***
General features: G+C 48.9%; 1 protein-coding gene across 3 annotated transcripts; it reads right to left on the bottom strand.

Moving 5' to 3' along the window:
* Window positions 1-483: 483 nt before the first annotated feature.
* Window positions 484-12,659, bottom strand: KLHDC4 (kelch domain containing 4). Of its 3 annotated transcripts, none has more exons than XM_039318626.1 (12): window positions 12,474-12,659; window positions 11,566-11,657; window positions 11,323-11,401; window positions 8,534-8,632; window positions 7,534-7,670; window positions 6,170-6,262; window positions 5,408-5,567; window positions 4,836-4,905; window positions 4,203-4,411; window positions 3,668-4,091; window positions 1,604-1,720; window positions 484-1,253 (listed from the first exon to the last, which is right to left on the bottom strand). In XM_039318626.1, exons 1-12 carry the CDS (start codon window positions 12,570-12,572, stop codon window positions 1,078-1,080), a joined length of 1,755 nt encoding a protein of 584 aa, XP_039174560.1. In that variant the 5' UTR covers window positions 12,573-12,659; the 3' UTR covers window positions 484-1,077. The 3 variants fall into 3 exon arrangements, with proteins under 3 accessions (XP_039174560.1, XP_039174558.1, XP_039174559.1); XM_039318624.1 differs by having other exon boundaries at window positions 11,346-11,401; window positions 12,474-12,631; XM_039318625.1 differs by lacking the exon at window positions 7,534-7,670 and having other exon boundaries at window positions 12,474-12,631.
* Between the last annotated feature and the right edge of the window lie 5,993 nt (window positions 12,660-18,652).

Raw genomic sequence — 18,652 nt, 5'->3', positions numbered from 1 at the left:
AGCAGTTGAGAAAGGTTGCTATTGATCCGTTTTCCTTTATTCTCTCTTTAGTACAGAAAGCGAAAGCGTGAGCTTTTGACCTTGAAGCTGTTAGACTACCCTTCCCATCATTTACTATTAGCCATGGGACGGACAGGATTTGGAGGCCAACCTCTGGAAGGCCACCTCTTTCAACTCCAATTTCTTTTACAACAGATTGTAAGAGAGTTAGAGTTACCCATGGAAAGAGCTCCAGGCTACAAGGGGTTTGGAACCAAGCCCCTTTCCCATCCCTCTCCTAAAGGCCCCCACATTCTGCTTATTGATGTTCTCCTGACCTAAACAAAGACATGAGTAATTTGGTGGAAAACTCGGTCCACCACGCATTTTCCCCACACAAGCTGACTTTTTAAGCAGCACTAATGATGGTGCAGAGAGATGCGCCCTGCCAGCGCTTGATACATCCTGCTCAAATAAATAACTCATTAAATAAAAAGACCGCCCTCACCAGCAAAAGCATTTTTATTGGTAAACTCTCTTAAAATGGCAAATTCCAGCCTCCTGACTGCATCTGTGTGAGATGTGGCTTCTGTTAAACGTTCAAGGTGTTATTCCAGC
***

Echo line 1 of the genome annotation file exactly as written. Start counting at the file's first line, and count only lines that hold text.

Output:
General features: G+C 48.9%; 1 protein-coding gene across 3 annotated transcripts; it reads right to left on the bottom strand.